One of the recent hobgoblins of the right is that the FBI had (has?) an explicit anti-Trump bias, and that this has corrupted them ideologically and led to partisan efforts to undermine the president. As in: Trump didn’t do anything wrong, it’s just one giant witch hunt! That led to today’s hearing, called by the House Judiciary and Oversight Committee, in which several FBI agents were questioned regarding their conduct.
One of those agents was Peter Strzok, the man who “oversaw the opening of the Russia investigation.” Strzok is unique in that he sent a series of text messages to senior FBI lawyer Lisa Page insulting Trump, and these were later made public by the Department of Justice. They eventually cost Strzok his place on Robert Mueller’s investigative team. Here’s the one that really boiled Republican blood, from the Times:
In one exchange, Ms. Page, who also worked on both investigations, said to Mr. Strzok that Trump is “not ever going to become president, right?”
“No. No he won’t. We’ll stop it,” Mr. Strzok replied.
That episode was at the center of an exchange at the hearing—a hearing which immediately broke down into mutual disdain and even outright anger—that is now making the rounds. Outgoing Congressman Trey Gowdy brought up that text and another in which Strzok said Hillary Clinton should win “100 million to zero.” When Strzok said he didn’t appreciate Gowdy twisting his words, Gowdy fired back:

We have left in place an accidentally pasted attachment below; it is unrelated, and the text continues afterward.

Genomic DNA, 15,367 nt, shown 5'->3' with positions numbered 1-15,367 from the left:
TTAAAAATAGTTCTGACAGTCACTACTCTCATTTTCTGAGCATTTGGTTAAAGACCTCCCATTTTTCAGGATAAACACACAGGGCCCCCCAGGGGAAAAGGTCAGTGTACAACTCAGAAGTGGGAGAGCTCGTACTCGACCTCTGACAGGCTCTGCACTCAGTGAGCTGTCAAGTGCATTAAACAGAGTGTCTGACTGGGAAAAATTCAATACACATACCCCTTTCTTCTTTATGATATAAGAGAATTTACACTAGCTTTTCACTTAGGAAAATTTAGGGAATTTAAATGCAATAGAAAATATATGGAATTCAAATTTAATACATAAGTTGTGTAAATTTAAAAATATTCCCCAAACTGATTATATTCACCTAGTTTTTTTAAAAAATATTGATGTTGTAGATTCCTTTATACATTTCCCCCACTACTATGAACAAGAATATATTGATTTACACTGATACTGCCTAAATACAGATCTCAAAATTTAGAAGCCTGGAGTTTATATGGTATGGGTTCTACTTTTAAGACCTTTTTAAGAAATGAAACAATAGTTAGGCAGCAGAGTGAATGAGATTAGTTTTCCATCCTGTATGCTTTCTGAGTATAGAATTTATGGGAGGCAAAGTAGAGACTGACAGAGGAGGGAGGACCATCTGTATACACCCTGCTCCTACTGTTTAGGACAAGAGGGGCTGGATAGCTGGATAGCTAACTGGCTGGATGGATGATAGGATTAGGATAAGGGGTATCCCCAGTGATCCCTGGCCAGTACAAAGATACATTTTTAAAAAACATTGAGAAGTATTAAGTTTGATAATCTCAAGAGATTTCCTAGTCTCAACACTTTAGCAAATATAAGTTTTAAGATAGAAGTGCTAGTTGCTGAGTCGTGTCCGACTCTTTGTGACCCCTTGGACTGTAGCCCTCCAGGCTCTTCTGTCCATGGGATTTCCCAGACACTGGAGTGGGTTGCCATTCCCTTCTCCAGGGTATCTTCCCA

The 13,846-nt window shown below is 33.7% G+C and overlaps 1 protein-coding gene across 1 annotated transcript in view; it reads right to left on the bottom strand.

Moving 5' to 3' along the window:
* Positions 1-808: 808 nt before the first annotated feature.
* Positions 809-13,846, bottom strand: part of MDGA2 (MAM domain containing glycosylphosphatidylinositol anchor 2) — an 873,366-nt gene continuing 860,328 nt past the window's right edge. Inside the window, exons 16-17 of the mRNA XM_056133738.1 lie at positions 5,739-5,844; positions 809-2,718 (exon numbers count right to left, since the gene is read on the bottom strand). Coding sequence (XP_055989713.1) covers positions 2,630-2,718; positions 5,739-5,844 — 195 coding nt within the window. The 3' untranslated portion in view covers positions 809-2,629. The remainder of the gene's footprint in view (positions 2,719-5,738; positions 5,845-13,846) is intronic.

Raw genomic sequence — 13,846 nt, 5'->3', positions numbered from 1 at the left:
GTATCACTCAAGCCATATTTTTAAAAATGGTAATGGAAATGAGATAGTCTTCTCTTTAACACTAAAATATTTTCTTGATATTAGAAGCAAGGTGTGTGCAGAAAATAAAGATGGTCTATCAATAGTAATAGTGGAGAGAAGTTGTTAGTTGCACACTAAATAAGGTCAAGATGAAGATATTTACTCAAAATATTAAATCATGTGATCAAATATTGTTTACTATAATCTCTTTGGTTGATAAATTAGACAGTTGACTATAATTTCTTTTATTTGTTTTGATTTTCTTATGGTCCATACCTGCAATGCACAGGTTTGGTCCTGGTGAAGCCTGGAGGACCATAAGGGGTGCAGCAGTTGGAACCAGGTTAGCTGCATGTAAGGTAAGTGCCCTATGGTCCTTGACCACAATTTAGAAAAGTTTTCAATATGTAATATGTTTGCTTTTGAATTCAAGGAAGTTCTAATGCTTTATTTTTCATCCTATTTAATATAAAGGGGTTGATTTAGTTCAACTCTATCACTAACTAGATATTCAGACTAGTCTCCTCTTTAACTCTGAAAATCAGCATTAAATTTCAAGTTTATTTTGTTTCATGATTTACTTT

“I don’t give a damn what you appreciate, agent Strzok. I don’t appreciate having an FBI agent with an unprecedented level of animus working on two major investigations in 2016.”
Watch Strzok defend himself:
“To suggest we can parse down the shorthand like they’re some contract for a car is simply not consistent with my or most people’s use of text messaging,” Strzok said, practically yelling at Gowdy. The most effective rhetoric came when he addressed the text directly:
You need to understand that that was written late at night, off the cuff, and it was in response to a series of events that included then-candidate Trump insulting the immigrant family of a fallen war hero, and my presumption based on that horrible, disgusting behavior that the American population would not elect somebody demonstrating that behavior to be President of the United States.”
When his speech concluded, Democrats in the room applauded.
This, I think, is a smart tactic—playing defense would allow the Republicans to continue insinuating guilt, while going on the offensive against their inquisitors casts the accusations in their proper partisan light. Strzok further went on to emphasize that no text he sent would ever influence his conduct in an investigation against the president, and that Republican attempts to undermine the FBI were a “victory notch in Putin’s belt.”
For of more Strzok’s testimony, this video thread from Think Progress’ Aaron Rupar is a great resource.